Sue Josep, Carolyn Rickett







Embedding, embellishing and embarrassing: Brian Williams 'misremembers' but social media reminds him

Brian Williams enjoyed the trust of his organisation and audience for 10 years as NBC's Nightly News anchor and managing editor. But on the night of 30 January 2015 during a broadcast, his high profile status began to unravel. Venerated as a reliable news source, Williams was forced to explain his legendary story of survival one day in the skies above the Iraq War of 2003. His version of an attack on a Chinook helicopter he was travelling in was circulated and valorised by his own corporation for 12 years. But when American soldier Lance Reynolds and other military personnel challenged the veracity of his version, the corporation was forced to suspend him. Williams equates his rewriting and false reporting of this historical event as an act of 'misremembering'. This assertion is a clear breach of the Society of Professional Journalists' code: 'Ethical journalism strives to ensure the free exchange of information that is accurate, fair and thorough. An ethical journalist acts with integrity'.[1] However, the focus of this paper is on the viral audience social media response and the ways in which the production of mocking online tweets and posts served to critique and ridicule Williams's claim of 'misremembering', thus holding him to account. And as such, the ongoing circulation and preservation of memes satirically re-appropriating historical moments, continue to shame Williams and his journalism practice.

Keywords: Brian Williams, 'misremembering', ethics, NBC, rewriting historical events, memes, social media


References

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Note on the contributor

Dr Sue Joseph has been a journalist for more than thirty five years, working both in Australia and the UK. As Senior Lecturer, Joseph teaches across the undergraduate and postgraduate programmes at UTS, in both the journalism and writing schools. She has published four books: She's my wife, he's just sex (1997), The literary journalist and degrees of detachment: An ethical investigation (2009), Speaking secrets (2012) and Behind the text: Candid conversations with Australian creative nonfiction writers (2016). Last year, she co-edited two books: The profiling handbook and Profile pieces: Journalism and the 'human interest' bias. Her research interests have been around sexuality, secrets and confession, framed by the media, trauma narrative, HDR supervision, creative nonfiction and literary journalism, memoir and creative writing, including poetry and short stories.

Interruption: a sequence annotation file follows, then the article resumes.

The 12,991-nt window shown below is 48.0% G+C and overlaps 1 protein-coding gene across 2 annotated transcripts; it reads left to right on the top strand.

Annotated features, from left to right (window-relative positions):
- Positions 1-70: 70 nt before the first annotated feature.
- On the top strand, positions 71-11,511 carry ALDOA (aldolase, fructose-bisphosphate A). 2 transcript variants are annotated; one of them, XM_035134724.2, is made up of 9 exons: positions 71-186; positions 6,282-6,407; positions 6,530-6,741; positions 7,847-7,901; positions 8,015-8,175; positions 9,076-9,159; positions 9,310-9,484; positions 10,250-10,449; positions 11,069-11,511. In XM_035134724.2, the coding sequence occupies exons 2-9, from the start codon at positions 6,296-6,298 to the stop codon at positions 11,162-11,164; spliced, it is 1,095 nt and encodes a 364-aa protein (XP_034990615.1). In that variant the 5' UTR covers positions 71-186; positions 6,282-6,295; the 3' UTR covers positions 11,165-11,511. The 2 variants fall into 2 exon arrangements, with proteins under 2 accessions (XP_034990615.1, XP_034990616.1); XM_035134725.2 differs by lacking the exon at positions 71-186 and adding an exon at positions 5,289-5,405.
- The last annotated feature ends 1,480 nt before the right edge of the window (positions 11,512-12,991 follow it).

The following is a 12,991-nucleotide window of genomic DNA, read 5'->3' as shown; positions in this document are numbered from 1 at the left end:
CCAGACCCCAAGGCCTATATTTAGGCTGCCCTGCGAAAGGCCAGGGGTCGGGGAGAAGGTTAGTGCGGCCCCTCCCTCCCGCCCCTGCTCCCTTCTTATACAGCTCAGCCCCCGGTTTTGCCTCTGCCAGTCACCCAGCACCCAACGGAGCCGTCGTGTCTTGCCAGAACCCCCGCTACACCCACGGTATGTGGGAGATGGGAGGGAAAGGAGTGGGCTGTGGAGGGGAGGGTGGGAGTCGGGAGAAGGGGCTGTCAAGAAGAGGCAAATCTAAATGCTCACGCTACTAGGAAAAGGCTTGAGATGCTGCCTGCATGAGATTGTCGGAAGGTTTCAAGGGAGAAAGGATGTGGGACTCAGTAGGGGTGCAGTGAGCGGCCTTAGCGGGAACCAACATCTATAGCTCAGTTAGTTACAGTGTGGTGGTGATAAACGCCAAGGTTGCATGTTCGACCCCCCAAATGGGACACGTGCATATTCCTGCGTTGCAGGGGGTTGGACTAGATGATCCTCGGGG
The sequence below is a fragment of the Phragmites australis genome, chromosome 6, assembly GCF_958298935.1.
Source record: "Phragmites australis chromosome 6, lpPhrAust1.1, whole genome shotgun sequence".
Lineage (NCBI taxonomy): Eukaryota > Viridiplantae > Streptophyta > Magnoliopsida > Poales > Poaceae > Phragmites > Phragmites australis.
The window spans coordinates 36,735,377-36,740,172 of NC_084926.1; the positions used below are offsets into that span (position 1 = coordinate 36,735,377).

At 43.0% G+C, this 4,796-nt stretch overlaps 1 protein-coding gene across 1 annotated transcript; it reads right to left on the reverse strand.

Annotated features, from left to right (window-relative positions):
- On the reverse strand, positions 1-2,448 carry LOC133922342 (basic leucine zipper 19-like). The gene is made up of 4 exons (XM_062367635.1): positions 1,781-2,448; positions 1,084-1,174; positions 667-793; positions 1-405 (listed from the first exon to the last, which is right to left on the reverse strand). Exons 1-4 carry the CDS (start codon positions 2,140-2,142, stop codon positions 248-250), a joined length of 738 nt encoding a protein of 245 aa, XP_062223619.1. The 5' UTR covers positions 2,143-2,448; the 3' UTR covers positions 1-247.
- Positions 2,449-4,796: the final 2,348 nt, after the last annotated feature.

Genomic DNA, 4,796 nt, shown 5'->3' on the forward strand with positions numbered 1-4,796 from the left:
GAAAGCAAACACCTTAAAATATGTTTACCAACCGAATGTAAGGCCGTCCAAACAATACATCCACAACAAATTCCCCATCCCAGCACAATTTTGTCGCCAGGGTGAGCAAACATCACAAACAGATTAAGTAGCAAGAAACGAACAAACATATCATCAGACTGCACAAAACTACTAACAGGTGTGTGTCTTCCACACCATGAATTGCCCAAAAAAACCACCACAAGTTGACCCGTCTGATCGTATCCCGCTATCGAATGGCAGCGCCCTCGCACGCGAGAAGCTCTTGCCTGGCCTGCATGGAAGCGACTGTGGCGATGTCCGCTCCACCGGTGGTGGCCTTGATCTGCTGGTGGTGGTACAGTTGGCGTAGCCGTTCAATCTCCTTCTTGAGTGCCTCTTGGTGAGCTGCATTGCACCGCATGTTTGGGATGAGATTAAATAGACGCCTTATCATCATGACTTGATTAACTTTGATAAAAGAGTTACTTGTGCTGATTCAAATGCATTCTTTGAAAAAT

Dr Carolyn Rickett is an Assistant Dean of Research, Senior Lecturer in Communication and creative arts practitioner at Avondale College of Higher Education. She has worked as co-ordinator for the New Leaves writing project, an initiative for people who have experienced or are experiencing the trauma of a life-threatening illness. Together with Judith Beveridge, she is co-editor of the New Leaves poetry anthology. Other anthologies she has co-edited with Judith include Wording the world, Here, not there and A way of happening. Carolyn's research publications include the areas of: trauma studies, writing as therapeutic intervention, memoir, cancer narratives, journalism, literary studies, poetry praxis and professional ethics.